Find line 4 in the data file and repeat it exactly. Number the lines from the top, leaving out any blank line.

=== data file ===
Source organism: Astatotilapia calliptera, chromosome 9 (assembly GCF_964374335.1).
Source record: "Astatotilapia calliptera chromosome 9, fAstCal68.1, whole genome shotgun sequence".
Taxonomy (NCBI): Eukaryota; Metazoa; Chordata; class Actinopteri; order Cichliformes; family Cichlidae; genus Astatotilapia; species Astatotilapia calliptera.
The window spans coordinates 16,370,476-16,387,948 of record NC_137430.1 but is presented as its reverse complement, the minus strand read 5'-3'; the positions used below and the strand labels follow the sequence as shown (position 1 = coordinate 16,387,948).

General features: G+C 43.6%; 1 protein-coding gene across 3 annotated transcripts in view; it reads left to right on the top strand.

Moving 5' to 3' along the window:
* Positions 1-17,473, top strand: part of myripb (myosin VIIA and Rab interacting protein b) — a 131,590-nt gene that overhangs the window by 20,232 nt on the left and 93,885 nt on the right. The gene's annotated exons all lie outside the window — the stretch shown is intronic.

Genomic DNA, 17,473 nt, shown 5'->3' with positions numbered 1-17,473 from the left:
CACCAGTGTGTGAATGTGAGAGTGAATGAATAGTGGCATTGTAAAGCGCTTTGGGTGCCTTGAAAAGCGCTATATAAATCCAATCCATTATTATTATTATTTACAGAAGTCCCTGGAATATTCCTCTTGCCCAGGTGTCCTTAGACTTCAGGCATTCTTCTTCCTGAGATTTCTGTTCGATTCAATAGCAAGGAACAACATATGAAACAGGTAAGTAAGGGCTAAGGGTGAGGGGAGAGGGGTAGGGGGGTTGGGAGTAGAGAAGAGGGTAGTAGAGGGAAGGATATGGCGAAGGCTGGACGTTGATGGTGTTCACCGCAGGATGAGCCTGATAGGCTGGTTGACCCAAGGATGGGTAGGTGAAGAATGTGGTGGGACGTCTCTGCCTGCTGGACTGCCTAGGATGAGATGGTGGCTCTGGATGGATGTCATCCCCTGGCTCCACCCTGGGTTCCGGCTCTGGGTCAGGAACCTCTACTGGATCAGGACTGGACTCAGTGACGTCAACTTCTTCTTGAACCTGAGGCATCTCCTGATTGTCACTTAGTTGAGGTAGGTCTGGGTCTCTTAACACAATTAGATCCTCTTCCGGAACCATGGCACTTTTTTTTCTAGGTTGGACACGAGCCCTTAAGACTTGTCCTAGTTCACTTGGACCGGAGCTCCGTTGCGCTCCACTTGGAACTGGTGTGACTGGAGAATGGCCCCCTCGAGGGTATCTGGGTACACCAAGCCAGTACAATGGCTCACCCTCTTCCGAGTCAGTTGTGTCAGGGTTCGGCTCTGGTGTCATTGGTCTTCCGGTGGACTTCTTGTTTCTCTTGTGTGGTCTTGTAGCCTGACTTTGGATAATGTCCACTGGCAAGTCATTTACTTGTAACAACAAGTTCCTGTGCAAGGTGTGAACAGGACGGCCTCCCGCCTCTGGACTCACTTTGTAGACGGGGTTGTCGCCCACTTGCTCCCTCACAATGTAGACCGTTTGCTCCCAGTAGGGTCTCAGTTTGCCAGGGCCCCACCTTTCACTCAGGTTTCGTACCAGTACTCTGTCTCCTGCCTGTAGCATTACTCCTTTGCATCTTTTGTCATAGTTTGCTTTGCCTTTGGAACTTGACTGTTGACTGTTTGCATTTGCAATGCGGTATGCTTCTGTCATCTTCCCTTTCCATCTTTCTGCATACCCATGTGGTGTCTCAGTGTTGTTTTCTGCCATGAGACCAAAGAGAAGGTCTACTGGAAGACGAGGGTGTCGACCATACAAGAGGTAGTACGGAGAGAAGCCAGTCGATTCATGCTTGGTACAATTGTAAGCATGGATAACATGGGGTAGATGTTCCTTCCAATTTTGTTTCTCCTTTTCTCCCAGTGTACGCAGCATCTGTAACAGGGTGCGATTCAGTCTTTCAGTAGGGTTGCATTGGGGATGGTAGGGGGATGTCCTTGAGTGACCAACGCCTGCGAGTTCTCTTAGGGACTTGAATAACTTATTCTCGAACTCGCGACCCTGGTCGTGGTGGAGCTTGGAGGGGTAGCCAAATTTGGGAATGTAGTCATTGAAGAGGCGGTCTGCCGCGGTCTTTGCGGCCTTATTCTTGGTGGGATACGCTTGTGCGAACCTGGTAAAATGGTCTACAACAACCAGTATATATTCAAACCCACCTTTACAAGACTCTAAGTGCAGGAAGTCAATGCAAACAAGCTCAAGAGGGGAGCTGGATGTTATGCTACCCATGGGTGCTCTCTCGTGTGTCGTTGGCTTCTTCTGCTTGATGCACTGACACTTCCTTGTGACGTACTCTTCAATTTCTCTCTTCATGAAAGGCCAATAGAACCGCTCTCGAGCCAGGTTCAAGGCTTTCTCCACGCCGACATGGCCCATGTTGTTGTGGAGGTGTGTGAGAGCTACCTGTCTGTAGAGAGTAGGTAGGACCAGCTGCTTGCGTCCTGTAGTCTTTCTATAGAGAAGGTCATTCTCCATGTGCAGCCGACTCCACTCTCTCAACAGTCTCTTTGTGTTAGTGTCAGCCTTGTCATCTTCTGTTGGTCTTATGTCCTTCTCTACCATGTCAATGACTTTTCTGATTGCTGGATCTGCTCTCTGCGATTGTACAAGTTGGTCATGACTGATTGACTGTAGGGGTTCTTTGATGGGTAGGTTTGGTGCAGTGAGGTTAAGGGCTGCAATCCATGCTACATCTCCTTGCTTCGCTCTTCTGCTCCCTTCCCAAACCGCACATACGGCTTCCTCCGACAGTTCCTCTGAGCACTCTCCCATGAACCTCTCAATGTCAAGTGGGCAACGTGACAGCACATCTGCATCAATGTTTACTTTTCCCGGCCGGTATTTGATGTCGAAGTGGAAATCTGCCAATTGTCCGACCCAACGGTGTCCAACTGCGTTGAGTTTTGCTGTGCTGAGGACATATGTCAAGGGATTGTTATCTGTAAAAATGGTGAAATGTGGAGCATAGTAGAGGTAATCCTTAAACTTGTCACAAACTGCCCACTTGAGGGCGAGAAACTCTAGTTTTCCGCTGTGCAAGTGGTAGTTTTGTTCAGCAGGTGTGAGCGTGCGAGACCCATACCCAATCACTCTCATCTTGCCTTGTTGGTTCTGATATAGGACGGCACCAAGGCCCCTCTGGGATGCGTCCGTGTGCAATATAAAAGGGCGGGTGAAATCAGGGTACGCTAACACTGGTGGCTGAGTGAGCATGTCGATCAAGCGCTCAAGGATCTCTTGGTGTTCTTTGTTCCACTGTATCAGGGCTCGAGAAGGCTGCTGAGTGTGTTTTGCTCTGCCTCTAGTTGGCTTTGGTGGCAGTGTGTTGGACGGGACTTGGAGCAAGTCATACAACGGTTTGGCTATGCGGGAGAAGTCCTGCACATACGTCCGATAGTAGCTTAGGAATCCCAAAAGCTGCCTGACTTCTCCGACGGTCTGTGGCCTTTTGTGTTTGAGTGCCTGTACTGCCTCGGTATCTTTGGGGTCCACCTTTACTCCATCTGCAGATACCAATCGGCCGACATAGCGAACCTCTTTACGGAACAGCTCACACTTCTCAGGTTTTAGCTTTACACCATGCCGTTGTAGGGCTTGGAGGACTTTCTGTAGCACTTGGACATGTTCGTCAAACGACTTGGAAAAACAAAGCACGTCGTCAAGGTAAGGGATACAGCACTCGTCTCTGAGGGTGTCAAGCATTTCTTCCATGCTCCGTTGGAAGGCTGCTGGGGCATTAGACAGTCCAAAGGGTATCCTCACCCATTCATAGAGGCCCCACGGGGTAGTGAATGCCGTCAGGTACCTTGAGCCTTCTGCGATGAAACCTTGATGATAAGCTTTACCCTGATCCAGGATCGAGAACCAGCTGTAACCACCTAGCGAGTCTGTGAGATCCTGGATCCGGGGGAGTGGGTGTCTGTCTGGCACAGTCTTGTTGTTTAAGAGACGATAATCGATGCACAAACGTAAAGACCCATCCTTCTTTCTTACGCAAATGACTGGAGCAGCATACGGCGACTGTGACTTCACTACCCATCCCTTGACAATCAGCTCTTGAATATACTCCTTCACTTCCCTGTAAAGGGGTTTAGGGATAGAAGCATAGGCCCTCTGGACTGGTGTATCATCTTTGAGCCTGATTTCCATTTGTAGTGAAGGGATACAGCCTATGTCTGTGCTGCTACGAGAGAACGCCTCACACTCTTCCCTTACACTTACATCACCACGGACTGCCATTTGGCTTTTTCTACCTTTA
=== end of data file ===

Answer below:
The window spans coordinates 16,370,476-16,387,948 of record NC_137430.1 but is presented as its reverse complement, the minus strand read 5'-3'; the positions used below and the strand labels follow the sequence as shown (position 1 = coordinate 16,387,948).